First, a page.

I am proud that my school is highly inclusive. All children are individuals. Any school that greets diversity and difference with warmth and acceptance celebrates them as such.
One of my proudest moments last term was when we had a visit from a new member of our governing body. She toured classrooms with me, asking questions and taking time to talk with the children and look at their work. When we returned to my office, she commented on how calm the school was and how the environment contrasted with another primary she had recently been to.
As we talked further, it emerged that her expectation had been that some children in each class would be singled out as “different”, needing obvious one-to-one adult attention away from the main class group. She had experienced classrooms where members of support staff were very separate in their role from the teacher and where instructions were called between the adults from one end of the room to the next. She was amazed and delighted to see that within our school all children are included together and that adults all work as a cohesive team.
One of my biggest concerns about the move to mass academisation is that children with special educational needs and disabilities (SEND) could become overlooked or avoided due to the complex variety of learning requirements that they may present. The marketplace is not conducive to support for expensive children. Investment in a generous staff ratio enables our school to work collaboratively with our children to find a way through for every child.
This approach means that we genuinely delight in the different ways that some pupils approach learning and make room for our children instead of forcing them to fit.
Mary, in Year 4, is a wonderful artist. She finds it difficult to communicate her ideas verbally, but she contributes vividly detailed drawings to the classroom. Last term, she became fascinated by chronology and produced cartoons of key historical events that she stuck around the room. Her decision to display her drawings was collaborative and demonstrated her insight. Valuing contributions such as this celebrates original ways of expressing ideas.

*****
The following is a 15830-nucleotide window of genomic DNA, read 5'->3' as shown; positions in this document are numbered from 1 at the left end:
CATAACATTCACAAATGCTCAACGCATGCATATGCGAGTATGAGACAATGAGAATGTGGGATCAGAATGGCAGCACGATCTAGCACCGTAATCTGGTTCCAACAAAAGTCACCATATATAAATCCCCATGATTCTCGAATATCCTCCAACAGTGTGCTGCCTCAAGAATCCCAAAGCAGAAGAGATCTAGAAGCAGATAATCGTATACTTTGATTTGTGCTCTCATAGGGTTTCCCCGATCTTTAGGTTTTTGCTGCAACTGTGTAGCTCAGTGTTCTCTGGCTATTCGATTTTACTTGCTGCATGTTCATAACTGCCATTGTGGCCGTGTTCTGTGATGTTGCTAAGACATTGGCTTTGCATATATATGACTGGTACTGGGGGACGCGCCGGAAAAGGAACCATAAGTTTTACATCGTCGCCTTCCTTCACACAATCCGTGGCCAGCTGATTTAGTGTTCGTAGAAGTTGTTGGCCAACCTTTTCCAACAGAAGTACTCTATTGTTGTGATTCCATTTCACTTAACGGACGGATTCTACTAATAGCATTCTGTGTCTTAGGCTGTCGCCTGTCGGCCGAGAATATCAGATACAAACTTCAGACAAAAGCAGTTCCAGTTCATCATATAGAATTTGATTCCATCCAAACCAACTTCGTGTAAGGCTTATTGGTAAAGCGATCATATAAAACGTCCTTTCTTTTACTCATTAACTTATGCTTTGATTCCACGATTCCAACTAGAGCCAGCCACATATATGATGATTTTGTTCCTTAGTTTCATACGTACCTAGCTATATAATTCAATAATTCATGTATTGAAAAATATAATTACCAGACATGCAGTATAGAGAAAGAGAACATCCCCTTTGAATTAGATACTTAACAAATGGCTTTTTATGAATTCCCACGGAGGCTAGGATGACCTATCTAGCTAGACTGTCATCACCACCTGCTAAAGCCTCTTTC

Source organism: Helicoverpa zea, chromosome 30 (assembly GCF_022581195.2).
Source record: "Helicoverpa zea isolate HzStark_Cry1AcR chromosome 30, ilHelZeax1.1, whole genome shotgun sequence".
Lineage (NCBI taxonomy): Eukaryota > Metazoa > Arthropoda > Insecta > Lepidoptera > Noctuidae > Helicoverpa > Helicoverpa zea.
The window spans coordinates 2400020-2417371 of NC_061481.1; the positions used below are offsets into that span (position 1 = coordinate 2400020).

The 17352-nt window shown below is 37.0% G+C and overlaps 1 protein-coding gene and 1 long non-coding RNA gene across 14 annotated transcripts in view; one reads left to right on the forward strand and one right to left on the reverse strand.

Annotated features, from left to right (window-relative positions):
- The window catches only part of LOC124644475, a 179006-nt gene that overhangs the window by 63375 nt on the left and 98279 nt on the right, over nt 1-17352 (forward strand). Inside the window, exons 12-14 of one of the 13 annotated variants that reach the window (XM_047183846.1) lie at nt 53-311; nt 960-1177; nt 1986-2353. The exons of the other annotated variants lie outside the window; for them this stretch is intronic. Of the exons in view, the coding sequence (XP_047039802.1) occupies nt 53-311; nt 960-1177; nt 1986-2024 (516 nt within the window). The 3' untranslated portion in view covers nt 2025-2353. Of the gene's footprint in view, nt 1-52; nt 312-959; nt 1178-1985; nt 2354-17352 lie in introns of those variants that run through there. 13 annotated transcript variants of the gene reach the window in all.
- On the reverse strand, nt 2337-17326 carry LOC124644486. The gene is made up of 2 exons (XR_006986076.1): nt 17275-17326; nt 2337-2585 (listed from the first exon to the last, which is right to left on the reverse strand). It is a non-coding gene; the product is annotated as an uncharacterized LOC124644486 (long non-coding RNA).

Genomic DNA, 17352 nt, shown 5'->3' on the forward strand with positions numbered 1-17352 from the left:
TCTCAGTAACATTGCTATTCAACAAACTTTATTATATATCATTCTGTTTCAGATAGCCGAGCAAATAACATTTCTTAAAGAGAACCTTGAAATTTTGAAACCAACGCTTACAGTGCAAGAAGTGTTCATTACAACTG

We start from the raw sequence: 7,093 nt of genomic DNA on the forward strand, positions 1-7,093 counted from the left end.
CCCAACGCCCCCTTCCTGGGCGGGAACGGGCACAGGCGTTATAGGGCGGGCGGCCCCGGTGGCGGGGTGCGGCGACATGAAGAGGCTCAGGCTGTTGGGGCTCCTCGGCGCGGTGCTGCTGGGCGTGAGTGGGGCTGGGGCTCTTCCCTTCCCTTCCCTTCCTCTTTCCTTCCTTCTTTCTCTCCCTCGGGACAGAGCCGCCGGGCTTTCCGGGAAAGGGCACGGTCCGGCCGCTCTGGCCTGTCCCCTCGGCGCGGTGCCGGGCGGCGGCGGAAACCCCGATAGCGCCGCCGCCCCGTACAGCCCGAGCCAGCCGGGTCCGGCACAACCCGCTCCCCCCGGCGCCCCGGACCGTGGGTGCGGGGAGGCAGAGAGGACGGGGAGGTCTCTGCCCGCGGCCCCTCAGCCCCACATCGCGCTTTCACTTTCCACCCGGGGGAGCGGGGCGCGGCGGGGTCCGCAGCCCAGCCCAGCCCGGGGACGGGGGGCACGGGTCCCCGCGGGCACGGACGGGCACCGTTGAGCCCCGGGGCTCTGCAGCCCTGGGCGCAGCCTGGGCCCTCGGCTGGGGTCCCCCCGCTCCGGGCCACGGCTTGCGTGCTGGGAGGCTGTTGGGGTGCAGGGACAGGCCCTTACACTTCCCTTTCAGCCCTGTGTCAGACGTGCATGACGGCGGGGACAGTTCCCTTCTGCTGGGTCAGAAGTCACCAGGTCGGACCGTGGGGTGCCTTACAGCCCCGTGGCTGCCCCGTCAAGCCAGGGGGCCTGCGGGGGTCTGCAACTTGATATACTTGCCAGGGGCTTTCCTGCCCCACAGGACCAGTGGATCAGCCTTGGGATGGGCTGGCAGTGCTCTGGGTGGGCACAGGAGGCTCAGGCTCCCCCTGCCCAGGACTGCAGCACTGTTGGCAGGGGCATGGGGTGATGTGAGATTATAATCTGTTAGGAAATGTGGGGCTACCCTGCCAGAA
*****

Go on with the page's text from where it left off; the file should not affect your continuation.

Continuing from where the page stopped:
In our Year 2 class, Chantelle has begun to learn to walk. She started school with severe mobility issues and has slowly but surely grown in confidence and physical capacity. With encouragement, exercise and sensitive support, she has taken her first steps. Her teachers and friends have taken great pleasure in her emerging cheekiness and laughter as she has become increasingly mobile. Chantelle’s success feels like an achievement that we can all celebrate.
In an older class, Frankie is now able for the first time to tolerate younger peers joining him during playtimes in his Lego club. Other children enjoy lunchtimes at the nurture club provided on the top deck of the playground bus, where they can hear and see the hurly-burly of the playground while playing safely indoors, away from the noisy and busy outdoor environment.
Our art therapist, Polly, visits the school once a week and offers appointments to children who may be experiencing a difficult time at home or school. Additionally, family support workers are able to visit home and support parents or carers who need reassurance or practical advice.
Our school feels like a place where it is OK to have a bad day but where it is much more likely that good things will happen. We all learn from each other. Our richly diverse community helps us all to accept, value and embrace difference and to understand that this is what makes us united.
Dame Alison Peacock is executive headteacher of the Wroxham School in Potters Bar, Hertfordshire, and a government adviser